Consider the following problem:
You have a list of floating point numbers. No nasty tricks - these aren’t NaN or Infinity, just normal “simple” floating point numbers.
Now: Calculate the mean (average). Can you do it?
It turns out this is a hard problem. It’s hard to get it even close to right. Lets see why.
Consider the following test case using Hypothesis:
from hypothesis import given from hypothesis.strategies import lists, floats @given(lists(floats(allow_nan=False, allow_infinity=False), min_size=1)) def test_mean_is_within_reasonable_bounds(ls): assert min(ls) <= mean(ls) <= max(ls)
This isn’t testing much about correctness, only that the value of the mean is within reasonable bounds for the list: There are a lot of functions that would satisfy this without being the mean. min and max both satisfy this, as does the median, etc.
However, almost nobody’s implementation of the mean satisfies this.
To see why, lets write our own mean:
def mean(ls): return sum(ls) / len(ls)
This seems reasonable enough - it’s just the definition of the mean - but it’s wrong:
assert inf <= 8.98846567431158e+307 + where inf = mean([8.988465674311579e+307, 8.98846567431158e+307]) + and 8.98846567431158e+307 = max([8.988465674311579e+307, 8.98846567431158e+307]) Falsifying example: test_mean_is_within_reasonable_bounds( ls=[8.988465674311579e+307, 8.98846567431158e+307] )
The problem is that finite floating point numbers may be large enough that their sum overflows to infinity. When you then divide infinity by a finite number you still get infinity, which is out of the range.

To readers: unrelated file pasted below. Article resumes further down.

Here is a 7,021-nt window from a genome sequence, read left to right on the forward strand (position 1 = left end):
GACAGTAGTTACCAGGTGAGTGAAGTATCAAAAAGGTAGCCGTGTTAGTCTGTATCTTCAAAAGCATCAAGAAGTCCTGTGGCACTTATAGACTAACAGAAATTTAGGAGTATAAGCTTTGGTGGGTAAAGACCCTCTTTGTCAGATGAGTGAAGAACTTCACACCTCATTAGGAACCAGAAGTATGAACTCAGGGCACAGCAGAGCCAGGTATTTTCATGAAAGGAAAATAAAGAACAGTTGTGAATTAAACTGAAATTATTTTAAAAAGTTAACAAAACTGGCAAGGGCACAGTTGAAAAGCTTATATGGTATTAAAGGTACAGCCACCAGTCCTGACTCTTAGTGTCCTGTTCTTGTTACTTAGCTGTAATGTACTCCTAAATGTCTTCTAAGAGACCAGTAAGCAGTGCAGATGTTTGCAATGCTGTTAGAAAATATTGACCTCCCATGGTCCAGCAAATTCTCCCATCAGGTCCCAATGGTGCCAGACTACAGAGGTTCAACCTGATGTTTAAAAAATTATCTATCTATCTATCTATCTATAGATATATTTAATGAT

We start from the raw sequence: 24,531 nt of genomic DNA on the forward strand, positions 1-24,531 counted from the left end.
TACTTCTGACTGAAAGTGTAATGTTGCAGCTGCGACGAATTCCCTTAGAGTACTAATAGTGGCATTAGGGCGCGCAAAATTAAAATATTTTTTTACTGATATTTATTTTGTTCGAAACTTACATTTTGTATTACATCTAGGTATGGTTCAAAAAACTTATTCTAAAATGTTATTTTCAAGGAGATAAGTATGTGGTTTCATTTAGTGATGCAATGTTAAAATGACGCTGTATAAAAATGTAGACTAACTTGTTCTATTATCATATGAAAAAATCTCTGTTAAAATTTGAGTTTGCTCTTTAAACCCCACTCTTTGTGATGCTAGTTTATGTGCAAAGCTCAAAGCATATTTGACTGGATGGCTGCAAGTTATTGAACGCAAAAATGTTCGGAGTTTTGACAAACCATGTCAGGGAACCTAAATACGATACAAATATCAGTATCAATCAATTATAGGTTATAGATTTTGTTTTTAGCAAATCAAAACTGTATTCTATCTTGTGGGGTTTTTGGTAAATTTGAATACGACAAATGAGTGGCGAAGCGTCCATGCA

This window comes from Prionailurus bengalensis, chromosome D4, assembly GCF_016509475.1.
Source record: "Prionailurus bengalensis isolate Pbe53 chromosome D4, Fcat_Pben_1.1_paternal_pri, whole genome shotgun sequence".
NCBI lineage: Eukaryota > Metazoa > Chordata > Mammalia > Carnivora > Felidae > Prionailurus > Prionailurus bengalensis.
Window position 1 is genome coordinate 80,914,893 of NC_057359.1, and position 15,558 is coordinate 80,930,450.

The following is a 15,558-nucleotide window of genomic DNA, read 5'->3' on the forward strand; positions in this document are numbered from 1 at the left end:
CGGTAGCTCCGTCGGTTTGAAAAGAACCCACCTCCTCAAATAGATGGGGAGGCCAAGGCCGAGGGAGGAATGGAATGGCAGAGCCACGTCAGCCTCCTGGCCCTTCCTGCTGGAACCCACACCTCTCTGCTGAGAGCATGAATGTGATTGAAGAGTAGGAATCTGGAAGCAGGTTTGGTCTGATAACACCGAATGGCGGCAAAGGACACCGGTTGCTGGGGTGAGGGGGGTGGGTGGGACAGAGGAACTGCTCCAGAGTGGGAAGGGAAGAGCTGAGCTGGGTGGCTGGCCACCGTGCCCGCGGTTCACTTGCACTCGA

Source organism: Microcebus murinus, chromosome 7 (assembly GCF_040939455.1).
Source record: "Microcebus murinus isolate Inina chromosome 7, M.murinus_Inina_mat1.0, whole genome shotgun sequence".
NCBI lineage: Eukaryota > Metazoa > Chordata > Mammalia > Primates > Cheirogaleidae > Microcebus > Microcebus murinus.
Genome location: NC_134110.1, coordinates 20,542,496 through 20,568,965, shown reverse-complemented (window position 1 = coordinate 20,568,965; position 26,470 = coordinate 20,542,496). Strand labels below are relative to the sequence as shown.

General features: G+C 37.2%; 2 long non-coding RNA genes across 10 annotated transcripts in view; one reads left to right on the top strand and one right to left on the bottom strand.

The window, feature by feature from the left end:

So to prevent that overflow, lets try to bound the size of our numbers by the length first:
def mean(ls): return sum(l / len(ls) for l in ls)
assert min(ls) <= mean(ls) <= max(ls) assert 1.390671161567e-309 <= 1.390671161566996e-309 where 1.390671161567e-309 = min([1.390671161567e-309, 1.390671161567e-309, 1.390671161567e-309]) and 1.390671161566996e-309 = mean([1.390671161567e-309, 1.390671161567e-309, 1.390671161567e-309]) Falsifying example: test_mean_is_within_reasonable_bounds( ls=[1.390671161567e-309, 1.390671161567e-309, 1.390671161567e-309] )
In this case the problem you run into is not overflow, but the lack of precision of floating point numbers: Floating point numbers are only exact up to powers of two times an integer, so dividing by three will cause rounding errors. In this case we have the problem that (x / 3) * 3 may not be equal to x in general.
So now we’ve got a sense of why this might be hard. Lets see how existing implementations do at satisfying this test.
First let’s try numpy:
import numpy as np def mean(ls): return np.array(ls).mean()
This runs into the problem we had in our first implementation:
assert min(ls) <= mean(ls) <= max(ls) assert inf <= 8.98846567431158e+307 where inf = mean([8.988465674311579e+307, 8.98846567431158e+307]) and 8.98846567431158e+307 = max([8.988465674311579e+307, 8.98846567431158e+307]) Falsifying example: test_mean_is_within_reasonable_bounds( ls=[8.988465674311579e+307, 8.98846567431158e+307] )